But his freedom is an illusion he so naively believes in. He is never truly free from his illness. He is still sick, and he is still dying. His choice to remove the mask puts the lives of everyone he meets in danger. With every cough, he spreads his deadly drug-resistant disease. If his disease reaches a child or someone elderly, they will most surely die. But does that stop Marciano? No. Marciano is selfish. He put his own temporary feelings above the lives of others. If he simply let himself get better, then he would be able to live a normal life. “Marciano didn’t register what he was saying, or not exactly, he got the gist of it: this was his warning, his final warning, and now there could be no appeal”, so Marciano knew all well that if he failed to do as he was told, he would need to face the consequences. It is his fault for not taking his medicine the first time and creating this deadly strain and because of his failure to wear the mask, he needs to face the consequences. Although he suffers from great pain, both emotional and physical because of that mask, it is shouldn’t be an excuse to endanger the lives everyone around him. Other people should not have to be put in danger because of his negligence and his want to not be alienated.
Raccoons account for thirty percent of all wildlife reported with rabies. Raccoons who are sick with rabies pose harm to people’s pets and children. It is the reason why people call in exterminators and animal control to remove these animals from their property. Although not all raccoons carry rabies and therefore not every raccoon deserves to die, it is necessary for the safety of all people and pets that each raccoon caught be exterminated. With each raccoon’s death the chance of rabies to spread decreases, making families safer. Because of Marciano’s antibiotic resistant strain of Tuberculosis, he has become similar to the raccoon. Just like a raccoon, he doesn’t ask to be sick with his disease. He doesn’t ask to be treated like a pest. He feels that the disgust and anger from the doctor and Rosa Hinojosa are unjustified. Like anyone, animal or human, Marciano doesn’t want to die. Marciano just wants to live his life. His mask keeps him from living a normal life. However, just like a raccoon who wanders into a family’s yard, when he takes off that mask, he simply becomes a threat to the health of the people around him. Of course, it is unethical to exterminate Marciano like we would a raccoon. He is still human and doesn’t deserve to die. However, he does deserve to be subject to the same result. The death of the raccoon stops the spread of rabies as Marciano’s solitary confinement would stop the spread of his tuberculosis. Honestly, Marciano is much luckier than the raccoon. He was given the chance to live — a chance to get better. The raccoon had no such chance. All Marciano had to do was take the medicine and wear the mask. When he failed to do so after being given multiple warnings, he was reduced to nothing more than a raccoon.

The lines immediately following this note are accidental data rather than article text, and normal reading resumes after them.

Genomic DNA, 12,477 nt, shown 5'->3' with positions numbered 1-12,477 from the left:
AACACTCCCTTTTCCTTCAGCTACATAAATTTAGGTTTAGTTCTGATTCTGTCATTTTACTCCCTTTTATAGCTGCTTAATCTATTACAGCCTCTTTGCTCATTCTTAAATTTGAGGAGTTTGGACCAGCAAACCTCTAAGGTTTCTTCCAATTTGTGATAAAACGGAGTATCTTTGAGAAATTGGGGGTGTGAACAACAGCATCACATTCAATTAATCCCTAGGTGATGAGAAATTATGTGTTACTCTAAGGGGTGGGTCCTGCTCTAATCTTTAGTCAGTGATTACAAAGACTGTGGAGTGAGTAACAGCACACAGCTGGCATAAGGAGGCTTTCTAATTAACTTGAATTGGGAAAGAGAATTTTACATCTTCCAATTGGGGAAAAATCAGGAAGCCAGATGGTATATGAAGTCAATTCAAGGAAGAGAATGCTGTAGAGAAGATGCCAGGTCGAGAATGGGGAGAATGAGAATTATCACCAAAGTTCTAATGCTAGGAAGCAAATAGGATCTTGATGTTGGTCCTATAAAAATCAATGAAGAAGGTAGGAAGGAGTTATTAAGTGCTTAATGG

On a more personal note, I want to address the point made to me in class Wednesday. Professor Simrill said I could take this to the next level by wearing a surgical mask around campus for twenty-four hours. I can understand why he would want me to do that, my heart dropped when he said it. It would be a life changing experience. It would be incredibly humbling and make me super self-conscious. By the end of the day, I would probably be an emotional wreck. Genuinely considering it made me look inward at myself and rethink how I view Marciano. However, there is one massive difference between me and Marciano and it is why I will not wear the mask. Marciano has no ties to where he is at. He has just come back to America and has no one who cares about him here, and no one who would notice if was to disappear. I, on the other hand, have to be here for another four years. I have to look at these people every day, make friends with these people, and Marciano does not. I have a life I have the luxury to live, he does not. Marciano is dangerous. He carries a sickness that could take the lives of innocent people or worse subject them to the same life he has to live. If I was sick like Marciano is, I would wear the mask. I wouldn’t be as sickeningly selfish as him. I wouldn’t endanger my loved ones and the people around me for my own comfort. Would it make me depressed? Yes. Would it make me want to die? Yes. Would I reach the point where I’d take my own life because my existence would be so miserable? Perhaps. But I would do it for the sake of my family, myself, and the others around me. Even if I didn’t have any friends or family, I care enough about his world and the people in it to make sure I don’t harm anyone who doesn’t deserve it. Marciano doesn’t get a free pass to endanger others because he doesn’t know them. They are innocent people and should be protected from him. I don’t care how miserable my life gets if it means I don’t harm someone else’s. I can only understand a fraction of the pain and depression Marciano must face, but it doesn’t give Marciano an excuse to endanger everyone around him.